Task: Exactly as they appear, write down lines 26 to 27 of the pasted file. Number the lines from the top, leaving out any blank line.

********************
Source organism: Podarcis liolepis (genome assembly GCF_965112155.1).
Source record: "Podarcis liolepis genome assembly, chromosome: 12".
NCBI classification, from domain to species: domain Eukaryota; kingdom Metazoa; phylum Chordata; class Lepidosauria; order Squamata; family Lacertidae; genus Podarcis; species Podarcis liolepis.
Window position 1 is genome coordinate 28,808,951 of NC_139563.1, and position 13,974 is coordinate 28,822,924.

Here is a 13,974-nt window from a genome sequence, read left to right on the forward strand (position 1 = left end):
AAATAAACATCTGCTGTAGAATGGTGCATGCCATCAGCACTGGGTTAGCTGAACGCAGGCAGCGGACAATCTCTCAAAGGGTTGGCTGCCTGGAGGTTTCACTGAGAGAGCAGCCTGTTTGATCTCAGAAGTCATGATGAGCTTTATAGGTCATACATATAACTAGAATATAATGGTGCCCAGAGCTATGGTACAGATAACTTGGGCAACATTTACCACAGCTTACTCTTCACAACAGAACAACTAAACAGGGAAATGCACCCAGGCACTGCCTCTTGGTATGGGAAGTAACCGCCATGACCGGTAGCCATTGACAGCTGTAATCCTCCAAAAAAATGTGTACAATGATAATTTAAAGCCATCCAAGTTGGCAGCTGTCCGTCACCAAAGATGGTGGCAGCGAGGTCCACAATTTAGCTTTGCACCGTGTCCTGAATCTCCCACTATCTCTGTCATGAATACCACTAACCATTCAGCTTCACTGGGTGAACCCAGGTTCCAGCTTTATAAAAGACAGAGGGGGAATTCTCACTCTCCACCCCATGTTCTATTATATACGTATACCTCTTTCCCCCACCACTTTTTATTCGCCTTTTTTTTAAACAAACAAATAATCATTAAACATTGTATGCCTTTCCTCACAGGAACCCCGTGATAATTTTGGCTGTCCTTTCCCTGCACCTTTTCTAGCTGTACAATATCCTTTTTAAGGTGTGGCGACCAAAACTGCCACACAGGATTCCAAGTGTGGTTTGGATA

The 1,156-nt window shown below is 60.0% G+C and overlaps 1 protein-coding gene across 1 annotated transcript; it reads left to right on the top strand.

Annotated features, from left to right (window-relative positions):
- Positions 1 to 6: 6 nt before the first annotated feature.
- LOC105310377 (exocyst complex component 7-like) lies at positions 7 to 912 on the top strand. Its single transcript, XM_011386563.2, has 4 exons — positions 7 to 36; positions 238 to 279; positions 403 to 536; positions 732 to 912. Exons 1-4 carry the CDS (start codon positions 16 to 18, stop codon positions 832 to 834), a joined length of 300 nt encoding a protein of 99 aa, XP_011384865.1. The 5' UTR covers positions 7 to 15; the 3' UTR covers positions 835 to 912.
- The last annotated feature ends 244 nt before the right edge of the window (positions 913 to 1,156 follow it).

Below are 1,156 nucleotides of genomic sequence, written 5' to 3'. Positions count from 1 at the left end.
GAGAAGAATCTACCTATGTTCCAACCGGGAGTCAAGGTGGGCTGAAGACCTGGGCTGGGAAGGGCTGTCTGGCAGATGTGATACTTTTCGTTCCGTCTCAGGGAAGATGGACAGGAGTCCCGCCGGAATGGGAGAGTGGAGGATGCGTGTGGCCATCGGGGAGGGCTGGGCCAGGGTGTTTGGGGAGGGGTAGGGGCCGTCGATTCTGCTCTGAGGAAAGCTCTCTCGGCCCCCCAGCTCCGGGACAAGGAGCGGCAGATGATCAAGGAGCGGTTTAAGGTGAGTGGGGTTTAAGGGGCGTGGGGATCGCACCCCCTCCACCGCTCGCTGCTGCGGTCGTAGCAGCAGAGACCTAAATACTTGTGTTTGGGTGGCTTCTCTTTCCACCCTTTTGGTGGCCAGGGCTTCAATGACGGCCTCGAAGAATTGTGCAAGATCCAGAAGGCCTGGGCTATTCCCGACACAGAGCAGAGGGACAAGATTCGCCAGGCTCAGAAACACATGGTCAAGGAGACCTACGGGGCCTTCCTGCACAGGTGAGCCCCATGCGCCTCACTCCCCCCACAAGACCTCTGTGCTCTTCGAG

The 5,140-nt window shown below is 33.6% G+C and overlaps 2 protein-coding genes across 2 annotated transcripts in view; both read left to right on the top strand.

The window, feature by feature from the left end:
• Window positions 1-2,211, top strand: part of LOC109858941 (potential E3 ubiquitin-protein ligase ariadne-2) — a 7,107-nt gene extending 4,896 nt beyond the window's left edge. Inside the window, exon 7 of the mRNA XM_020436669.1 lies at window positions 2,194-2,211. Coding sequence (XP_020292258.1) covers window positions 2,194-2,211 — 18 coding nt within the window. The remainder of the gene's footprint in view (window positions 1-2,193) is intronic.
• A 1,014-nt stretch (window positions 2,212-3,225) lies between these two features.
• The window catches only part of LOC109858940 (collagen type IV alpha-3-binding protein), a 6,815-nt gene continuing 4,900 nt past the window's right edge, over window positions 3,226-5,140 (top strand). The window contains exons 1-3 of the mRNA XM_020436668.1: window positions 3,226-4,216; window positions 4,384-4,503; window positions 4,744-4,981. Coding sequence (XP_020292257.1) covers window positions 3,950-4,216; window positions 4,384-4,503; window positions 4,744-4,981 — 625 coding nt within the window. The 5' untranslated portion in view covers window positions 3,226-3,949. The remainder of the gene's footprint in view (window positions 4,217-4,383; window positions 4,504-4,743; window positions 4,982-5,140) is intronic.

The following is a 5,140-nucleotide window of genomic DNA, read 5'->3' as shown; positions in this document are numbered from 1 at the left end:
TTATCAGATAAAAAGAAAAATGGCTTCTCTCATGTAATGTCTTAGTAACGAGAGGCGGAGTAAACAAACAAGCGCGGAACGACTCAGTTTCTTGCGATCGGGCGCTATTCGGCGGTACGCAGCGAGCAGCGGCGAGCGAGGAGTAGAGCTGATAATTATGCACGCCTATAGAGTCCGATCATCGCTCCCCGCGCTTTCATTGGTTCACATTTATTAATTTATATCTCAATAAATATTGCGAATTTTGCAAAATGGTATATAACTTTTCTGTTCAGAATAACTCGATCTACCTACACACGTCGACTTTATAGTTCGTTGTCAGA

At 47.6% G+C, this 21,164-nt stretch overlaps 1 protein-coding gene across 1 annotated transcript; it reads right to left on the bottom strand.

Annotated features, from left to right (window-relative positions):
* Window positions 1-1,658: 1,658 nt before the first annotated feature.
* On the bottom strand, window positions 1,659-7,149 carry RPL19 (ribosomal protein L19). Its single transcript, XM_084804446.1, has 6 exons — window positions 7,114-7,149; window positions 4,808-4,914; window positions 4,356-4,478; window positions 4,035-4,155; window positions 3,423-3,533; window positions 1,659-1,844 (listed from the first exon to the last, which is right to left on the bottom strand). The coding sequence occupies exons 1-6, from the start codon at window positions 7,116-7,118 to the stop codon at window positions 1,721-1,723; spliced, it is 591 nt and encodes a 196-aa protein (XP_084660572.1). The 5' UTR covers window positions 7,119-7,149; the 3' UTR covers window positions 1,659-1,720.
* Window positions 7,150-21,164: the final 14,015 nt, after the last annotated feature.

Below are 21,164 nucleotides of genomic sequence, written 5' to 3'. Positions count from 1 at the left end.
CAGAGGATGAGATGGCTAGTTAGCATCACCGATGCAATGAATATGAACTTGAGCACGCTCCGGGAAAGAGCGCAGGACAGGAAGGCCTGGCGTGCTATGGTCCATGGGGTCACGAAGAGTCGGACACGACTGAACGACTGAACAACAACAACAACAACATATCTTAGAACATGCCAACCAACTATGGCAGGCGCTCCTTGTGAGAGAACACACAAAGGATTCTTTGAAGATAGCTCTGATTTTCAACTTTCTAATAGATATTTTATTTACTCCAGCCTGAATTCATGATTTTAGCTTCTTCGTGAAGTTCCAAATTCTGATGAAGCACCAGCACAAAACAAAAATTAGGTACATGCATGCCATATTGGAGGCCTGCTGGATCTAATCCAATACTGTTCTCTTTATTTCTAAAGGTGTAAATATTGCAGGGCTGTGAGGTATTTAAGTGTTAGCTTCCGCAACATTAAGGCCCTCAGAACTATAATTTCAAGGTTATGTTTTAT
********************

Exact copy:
Below are 21,164 nucleotides of genomic sequence, written 5' to 3'. Positions count from 1 at the left end.
CAGAGGATGAGATGGCTAGTTAGCATCACCGATGCAATGAATATGAACTTGAGCACGCTCCGGGAAAGAGCGCAGGACAGGAAGGCCTGGCGTGCTATGGTCCATGGGGTCACGAAGAGTCGGACACGACTGAACGACTGAACAACAACAACAACAACATATCTTAGAACATGCCAACCAACTATGGCAGGCGCTCCTTGTGAGAGAACACACAAAGGATTCTTTGAAGATAGCTCTGATTTTCAACTTTCTAATAGATATTTTATTTACTCCAGCCTGAATTCATGATTTTAGCTTCTTCGTGAAGTTCCAAATTCTGATGAAGCACCAGCACAAAACAAAAATTAGGTACATGCATGCCATATTGGAGGCCTGCTGGATCTAATCCAATACTGTTCTCTTTATTTCTAAAGGTGTAAATATTGCAGGGCTGTGAGGTATTTAAGTGTTAGCTTCCGCAACATTAAGGCCCTCAGAACTATAATTTCAAGGTTATGTTTTAT